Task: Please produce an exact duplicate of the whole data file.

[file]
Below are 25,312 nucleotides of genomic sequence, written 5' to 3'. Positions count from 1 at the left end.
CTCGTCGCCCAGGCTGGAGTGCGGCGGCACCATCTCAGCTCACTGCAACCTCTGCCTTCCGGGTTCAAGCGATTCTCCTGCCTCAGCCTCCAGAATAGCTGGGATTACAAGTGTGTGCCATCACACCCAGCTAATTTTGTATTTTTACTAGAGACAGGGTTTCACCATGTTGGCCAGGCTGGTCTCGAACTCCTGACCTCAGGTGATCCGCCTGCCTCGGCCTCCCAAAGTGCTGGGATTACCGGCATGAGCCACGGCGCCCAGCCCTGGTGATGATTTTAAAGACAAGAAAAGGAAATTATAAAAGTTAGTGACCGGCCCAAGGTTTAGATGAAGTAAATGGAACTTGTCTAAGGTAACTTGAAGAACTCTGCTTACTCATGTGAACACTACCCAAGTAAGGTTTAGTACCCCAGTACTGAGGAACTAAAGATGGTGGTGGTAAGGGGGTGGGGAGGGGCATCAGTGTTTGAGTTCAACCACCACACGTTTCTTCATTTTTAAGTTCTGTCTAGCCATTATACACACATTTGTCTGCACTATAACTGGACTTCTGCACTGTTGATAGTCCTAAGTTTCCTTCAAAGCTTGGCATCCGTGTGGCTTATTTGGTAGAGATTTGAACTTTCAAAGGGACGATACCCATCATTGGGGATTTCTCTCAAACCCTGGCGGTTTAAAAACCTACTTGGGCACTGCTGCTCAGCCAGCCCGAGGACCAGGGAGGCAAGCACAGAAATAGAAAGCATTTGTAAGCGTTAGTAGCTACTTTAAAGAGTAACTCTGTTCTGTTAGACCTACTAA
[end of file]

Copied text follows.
Below are 25,312 nucleotides of genomic sequence, written 5' to 3'. Positions count from 1 at the left end.
CTCGTCGCCCAGGCTGGAGTGCGGCGGCACCATCTCAGCTCACTGCAACCTCTGCCTTCCGGGTTCAAGCGATTCTCCTGCCTCAGCCTCCAGAATAGCTGGGATTACAAGTGTGTGCCATCACACCCAGCTAATTTTGTATTTTTACTAGAGACAGGGTTTCACCATGTTGGCCAGGCTGGTCTCGAACTCCTGACCTCAGGTGATCCGCCTGCCTCGGCCTCCCAAAGTGCTGGGATTACCGGCATGAGCCACGGCGCCCAGCCCTGGTGATGATTTTAAAGACAAGAAAAGGAAATTATAAAAGTTAGTGACCGGCCCAAGGTTTAGATGAAGTAAATGGAACTTGTCTAAGGTAACTTGAAGAACTCTGCTTACTCATGTGAACACTACCCAAGTAAGGTTTAGTACCCCAGTACTGAGGAACTAAAGATGGTGGTGGTAAGGGGGTGGGGAGGGGCATCAGTGTTTGAGTTCAACCACCACACGTTTCTTCATTTTTAAGTTCTGTCTAGCCATTATACACACATTTGTCTGCACTATAACTGGACTTCTGCACTGTTGATAGTCCTAAGTTTCCTTCAAAGCTTGGCATCCGTGTGGCTTATTTGGTAGAGATTTGAACTTTCAAAGGGACGATACCCATCATTGGGGATTTCTCTCAAACCCTGGCGGTTTAAAAACCTACTTGGGCACTGCTGCTCAGCCAGCCCGAGGACCAGGGAGGCAAGCACAGAAATAGAAAGCATTTGTAAGCGTTAGTAGCTACTTTAAAGAGTAACTCTGTTCTGTTAGACCTACTAA